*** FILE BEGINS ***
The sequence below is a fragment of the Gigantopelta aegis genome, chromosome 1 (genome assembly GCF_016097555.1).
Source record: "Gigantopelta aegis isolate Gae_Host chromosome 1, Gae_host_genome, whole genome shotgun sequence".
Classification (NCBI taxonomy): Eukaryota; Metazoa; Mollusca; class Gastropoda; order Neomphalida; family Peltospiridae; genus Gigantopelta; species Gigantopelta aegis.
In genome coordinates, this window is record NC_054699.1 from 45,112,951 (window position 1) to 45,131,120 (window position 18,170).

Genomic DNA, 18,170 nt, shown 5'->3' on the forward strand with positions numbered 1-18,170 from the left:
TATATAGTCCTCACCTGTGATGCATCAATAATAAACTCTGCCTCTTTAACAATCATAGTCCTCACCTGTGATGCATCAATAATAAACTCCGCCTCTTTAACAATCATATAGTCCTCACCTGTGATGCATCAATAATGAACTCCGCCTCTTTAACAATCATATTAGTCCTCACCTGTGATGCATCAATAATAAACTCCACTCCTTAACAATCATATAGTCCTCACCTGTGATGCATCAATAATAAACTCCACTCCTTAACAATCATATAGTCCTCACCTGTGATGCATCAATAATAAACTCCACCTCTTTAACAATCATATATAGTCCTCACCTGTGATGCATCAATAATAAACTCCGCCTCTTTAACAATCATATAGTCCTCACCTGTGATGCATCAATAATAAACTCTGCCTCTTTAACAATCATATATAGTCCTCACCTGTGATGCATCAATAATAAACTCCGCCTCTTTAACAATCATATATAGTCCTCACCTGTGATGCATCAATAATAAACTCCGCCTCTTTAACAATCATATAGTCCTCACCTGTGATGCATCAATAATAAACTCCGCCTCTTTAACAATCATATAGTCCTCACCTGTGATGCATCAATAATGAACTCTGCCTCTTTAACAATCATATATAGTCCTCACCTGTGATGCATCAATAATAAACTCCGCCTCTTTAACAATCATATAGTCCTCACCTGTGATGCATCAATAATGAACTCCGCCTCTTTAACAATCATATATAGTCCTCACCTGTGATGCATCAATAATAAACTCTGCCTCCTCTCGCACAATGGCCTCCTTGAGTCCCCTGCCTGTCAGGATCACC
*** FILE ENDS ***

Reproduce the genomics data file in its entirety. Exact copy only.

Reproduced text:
The sequence below is a fragment of the Gigantopelta aegis genome, chromosome 1 (genome assembly GCF_016097555.1).
Source record: "Gigantopelta aegis isolate Gae_Host chromosome 1, Gae_host_genome, whole genome shotgun sequence".
Classification (NCBI taxonomy): Eukaryota; Metazoa; Mollusca; class Gastropoda; order Neomphalida; family Peltospiridae; genus Gigantopelta; species Gigantopelta aegis.
In genome coordinates, this window is record NC_054699.1 from 45,112,951 (window position 1) to 45,131,120 (window position 18,170).

Genomic DNA, 18,170 nt, shown 5'->3' on the forward strand with positions numbered 1-18,170 from the left:
TATATAGTCCTCACCTGTGATGCATCAATAATAAACTCTGCCTCTTTAACAATCATAGTCCTCACCTGTGATGCATCAATAATAAACTCCGCCTCTTTAACAATCATATAGTCCTCACCTGTGATGCATCAATAATGAACTCCGCCTCTTTAACAATCATATTAGTCCTCACCTGTGATGCATCAATAATAAACTCCACTCCTTAACAATCATATAGTCCTCACCTGTGATGCATCAATAATAAACTCCACTCCTTAACAATCATATAGTCCTCACCTGTGATGCATCAATAATAAACTCCACCTCTTTAACAATCATATATAGTCCTCACCTGTGATGCATCAATAATAAACTCCGCCTCTTTAACAATCATATAGTCCTCACCTGTGATGCATCAATAATAAACTCTGCCTCTTTAACAATCATATATAGTCCTCACCTGTGATGCATCAATAATAAACTCCGCCTCTTTAACAATCATATATAGTCCTCACCTGTGATGCATCAATAATAAACTCCGCCTCTTTAACAATCATATAGTCCTCACCTGTGATGCATCAATAATAAACTCCGCCTCTTTAACAATCATATAGTCCTCACCTGTGATGCATCAATAATGAACTCTGCCTCTTTAACAATCATATATAGTCCTCACCTGTGATGCATCAATAATAAACTCCGCCTCTTTAACAATCATATAGTCCTCACCTGTGATGCATCAATAATGAACTCCGCCTCTTTAACAATCATATATAGTCCTCACCTGTGATGCATCAATAATAAACTCTGCCTCCTCTCGCACAATGGCCTCCTTGAGTCCCCTGCCTGTCAGGATCACC